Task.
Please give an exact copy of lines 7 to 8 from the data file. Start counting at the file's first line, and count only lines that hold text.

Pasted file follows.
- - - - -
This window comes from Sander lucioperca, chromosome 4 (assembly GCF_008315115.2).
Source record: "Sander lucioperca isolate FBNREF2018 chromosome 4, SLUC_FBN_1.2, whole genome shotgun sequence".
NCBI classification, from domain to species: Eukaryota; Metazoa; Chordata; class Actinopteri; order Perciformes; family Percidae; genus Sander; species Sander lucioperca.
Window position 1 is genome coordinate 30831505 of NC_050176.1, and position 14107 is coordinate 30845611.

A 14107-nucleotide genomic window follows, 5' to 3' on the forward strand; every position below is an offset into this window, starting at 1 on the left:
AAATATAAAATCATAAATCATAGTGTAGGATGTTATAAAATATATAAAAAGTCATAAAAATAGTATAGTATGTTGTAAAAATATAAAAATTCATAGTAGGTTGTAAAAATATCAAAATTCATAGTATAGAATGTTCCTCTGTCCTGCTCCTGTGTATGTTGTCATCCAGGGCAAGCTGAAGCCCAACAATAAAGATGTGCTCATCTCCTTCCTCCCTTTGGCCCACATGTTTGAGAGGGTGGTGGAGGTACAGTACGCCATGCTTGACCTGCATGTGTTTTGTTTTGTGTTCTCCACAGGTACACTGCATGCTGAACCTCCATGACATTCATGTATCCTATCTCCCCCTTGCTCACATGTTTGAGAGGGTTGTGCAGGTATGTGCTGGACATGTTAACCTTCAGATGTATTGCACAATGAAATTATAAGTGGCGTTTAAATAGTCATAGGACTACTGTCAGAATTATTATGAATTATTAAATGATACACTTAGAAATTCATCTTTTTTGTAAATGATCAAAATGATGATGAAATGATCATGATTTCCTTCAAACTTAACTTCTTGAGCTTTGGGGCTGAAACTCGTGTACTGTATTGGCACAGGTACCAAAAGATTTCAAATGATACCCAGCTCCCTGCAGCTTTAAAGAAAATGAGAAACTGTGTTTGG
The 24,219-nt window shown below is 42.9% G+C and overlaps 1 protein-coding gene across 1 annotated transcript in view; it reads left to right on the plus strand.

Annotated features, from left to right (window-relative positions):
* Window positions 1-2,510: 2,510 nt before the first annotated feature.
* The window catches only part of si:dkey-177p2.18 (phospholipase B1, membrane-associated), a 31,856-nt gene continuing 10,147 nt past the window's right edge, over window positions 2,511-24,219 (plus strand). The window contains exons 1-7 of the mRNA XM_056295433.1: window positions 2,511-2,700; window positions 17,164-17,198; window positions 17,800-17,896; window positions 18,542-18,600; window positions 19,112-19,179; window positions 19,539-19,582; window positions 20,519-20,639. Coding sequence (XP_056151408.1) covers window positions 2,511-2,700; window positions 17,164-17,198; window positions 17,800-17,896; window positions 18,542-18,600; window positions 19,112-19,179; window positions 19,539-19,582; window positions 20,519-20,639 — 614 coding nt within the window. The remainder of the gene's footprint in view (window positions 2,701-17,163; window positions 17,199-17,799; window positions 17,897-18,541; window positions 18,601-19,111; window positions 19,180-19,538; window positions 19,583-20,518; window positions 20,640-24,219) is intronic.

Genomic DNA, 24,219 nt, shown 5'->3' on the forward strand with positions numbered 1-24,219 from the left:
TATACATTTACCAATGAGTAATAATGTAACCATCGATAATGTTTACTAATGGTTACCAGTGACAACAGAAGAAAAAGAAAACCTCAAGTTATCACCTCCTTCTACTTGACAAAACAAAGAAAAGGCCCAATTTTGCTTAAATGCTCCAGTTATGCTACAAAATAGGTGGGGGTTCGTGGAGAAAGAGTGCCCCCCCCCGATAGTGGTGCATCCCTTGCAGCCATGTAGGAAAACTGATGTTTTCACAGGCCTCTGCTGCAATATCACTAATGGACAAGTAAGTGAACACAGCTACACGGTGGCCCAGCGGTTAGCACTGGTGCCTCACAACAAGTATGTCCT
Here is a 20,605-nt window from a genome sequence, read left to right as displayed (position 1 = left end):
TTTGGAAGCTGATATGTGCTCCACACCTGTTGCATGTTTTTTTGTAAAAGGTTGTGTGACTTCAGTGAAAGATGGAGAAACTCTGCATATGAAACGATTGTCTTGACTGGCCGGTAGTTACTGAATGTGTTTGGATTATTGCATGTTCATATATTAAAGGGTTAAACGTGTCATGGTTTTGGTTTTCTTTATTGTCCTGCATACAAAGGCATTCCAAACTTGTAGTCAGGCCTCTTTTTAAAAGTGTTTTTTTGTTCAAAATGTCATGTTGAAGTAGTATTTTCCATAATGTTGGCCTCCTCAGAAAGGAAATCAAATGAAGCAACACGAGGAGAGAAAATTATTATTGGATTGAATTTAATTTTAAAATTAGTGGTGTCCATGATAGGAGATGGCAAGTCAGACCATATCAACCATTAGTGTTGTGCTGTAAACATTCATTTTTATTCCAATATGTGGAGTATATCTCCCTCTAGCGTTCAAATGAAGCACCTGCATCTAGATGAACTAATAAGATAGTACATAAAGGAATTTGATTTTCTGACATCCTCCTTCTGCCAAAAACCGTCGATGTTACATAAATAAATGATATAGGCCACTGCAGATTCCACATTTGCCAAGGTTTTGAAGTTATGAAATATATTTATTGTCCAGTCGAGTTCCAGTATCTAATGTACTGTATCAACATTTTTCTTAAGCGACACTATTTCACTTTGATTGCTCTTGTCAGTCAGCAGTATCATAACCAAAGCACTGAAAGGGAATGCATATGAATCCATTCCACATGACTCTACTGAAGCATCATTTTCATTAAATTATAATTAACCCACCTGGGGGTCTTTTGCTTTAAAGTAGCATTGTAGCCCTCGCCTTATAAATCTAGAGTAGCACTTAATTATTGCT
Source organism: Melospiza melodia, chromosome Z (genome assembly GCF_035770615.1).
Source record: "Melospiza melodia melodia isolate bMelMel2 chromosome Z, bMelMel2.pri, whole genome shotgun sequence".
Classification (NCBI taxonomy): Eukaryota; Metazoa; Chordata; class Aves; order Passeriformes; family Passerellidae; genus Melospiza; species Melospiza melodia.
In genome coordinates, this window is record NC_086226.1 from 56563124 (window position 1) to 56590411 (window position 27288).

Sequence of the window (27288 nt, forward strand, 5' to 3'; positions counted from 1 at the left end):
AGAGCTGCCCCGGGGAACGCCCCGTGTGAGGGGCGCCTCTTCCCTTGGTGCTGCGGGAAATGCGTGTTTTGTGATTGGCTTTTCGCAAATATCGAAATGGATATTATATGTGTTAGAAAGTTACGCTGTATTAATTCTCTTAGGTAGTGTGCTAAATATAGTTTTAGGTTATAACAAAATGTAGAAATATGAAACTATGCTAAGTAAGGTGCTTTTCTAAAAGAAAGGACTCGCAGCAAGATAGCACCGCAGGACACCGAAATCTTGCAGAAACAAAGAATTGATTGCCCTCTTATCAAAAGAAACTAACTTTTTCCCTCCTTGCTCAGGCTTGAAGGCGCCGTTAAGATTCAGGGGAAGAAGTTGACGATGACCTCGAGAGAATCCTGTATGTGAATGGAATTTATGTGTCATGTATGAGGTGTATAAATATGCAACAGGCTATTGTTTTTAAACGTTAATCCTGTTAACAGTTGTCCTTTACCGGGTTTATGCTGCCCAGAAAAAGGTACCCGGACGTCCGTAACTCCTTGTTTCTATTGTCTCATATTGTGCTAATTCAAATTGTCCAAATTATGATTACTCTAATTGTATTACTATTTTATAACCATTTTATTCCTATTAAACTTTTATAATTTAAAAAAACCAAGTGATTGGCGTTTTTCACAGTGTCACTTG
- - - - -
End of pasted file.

The 24,219-nt window shown below is 42.9% G+C and overlaps 1 protein-coding gene across 1 annotated transcript in view; it reads left to right on the plus strand.

Annotated features, from left to right (window-relative positions):